Lambeth in Victorian Times
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For most of the century Lambeth remained part of Surrey. Parish boundaries were then the only form of local organisation; Lambeth, or the area known as South Marsh, beyond the river bank was still mostly rural and remained so for several decades, low-lying, marshy in places but crowded with market gardens which helped to provide London with fresh vegetables. To the south also were St George's Fields, the scene of many rather riotous gatherings, including the famous Gordon Riots of 1780. Street markets sprang up here which have survived in various forms, and the theatres and music halls and other less desirable places of entertainment drew large crowds from London across the river.
The more northerly part of Lambeth was referred to as North Marsh. It was a hive of activity. There was now a continuous line of docks and wharves and stairs for the watermen, mostly of wooden construction, all the way from Deptford in the east to Lambeth Palace in the west. There were odd buildings like the old Shot Tower, coke ovens and ramshackle warehouses. The tenements that sprang up were often three-storey but they were not spacious town houses. They were packed with families, often more than one family on each floor, or even occupying only one room.
It was a dirty smoky place to live, though green fields were not far away. There was a forest of chimneys belching out dirty smoke, soot falling on clean washing hung out to dry, thick fogs Londoners called 'pea-soupers' when you could scarcely see your hand before your face. Indoors there was smoke, soot and ash from the fires used equally for warmth and for cooking, and thick tobacco smoke. The houses were frequently infested with cockroaches and the poorer people had lice or fleas because they lived packed close together in squalid conditions. The streets were crowded with people walking and carts jostling for space with no rules of road etiquette to follow and there were always pickpockets or a chance of being run over by a cart or carriage or kicked by a horse. And they drank. Every street had its ale houses, though to be fair the water was not fit to drink. But the scourge of London was gin from the 17th century onwards.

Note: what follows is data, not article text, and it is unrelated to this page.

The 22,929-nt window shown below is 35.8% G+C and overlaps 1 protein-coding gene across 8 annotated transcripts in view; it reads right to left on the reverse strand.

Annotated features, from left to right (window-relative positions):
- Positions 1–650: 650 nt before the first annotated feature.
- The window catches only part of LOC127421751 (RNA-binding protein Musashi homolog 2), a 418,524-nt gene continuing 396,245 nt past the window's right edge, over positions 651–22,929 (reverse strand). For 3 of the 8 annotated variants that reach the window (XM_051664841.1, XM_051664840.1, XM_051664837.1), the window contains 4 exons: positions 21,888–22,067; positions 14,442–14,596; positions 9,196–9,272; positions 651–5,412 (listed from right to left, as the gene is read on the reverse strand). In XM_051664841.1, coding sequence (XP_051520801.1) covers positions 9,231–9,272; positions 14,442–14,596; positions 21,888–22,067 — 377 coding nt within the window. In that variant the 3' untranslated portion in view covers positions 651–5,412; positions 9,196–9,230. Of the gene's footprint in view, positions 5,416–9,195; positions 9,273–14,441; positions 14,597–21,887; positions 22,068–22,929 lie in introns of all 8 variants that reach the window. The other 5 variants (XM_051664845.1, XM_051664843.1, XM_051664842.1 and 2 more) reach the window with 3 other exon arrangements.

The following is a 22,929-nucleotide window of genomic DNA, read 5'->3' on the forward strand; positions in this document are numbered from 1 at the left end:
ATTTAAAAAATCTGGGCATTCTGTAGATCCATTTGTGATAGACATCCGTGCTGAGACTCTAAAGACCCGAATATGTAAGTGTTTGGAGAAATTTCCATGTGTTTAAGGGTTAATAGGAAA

In places like Lambeth the inhabitants had to work very hard to maintain a decent standard of living, beginning work at about the age of ten and working perhaps twelve to sixteen hours a day.
It was also very noisy. All day long there was the constant rattling of carts over cobbles, the noise and the smell of horses, dogs, and even sheep, cattle and pigs, especially when they were being driven to market and the smell of rubbish rotting, not to mention in hot weather the smell of the river which was London's dustbin and sewer There were street-sellers everywhere, piemen with their loaded trays on their heads, men pushing barrows, flower-sellers, quack sellers of medicines or anything that could be sold or mended - all competing with each other with their traditional cries and songs. But there was also the rumble, the rattle and the roar of the machinery of the new age, for London was now as uch an industrial city as the capital of a growing empire.
In 1820 Waterloo Road, 70 ft wide, was driven straight through the marshy area from the river southwards, opening it up for further development.
Churches of Southwark and Lambeth
Christchurch, Southwark (photo)
St Andrew, Coin St, Lambeth. St Andrew's was destroyed during the blitz and completely re-built in 1960.
St George the Martyr, Southwark, (photo and historical note) built 1735. It is commonly known as 'Little Dorrit's Church.' - see note below on The Old Curiosity Shop.
St John the Evangelist, Lambeth, (photo and details) is on Waterloo Road opposite the modern terminus.The site of this church on Waterloo Road caused all the local churches to be referred to as "the Waterloo churches". St John's was one of four London churches of that name built to commemorate the Battle of Waterloo in 1815. Begun in 1822, it was built in the Greek style with colonnaded portico,being completed and consecrated in 1824. In 1885 it was renovated and then altered internally in 1924. In 1940 it was bombed, most of the interior being destroyed. In 1950 it was largely re-modelled and was re-dedicated in 1951 as the Festival of Britain church. At last in 1998 it celebrated its restoration. It is designated as a Grade II listed building.
In 1851 less than 18 percent of the people of Lambeth were attending church on Sundays, far less than the national average.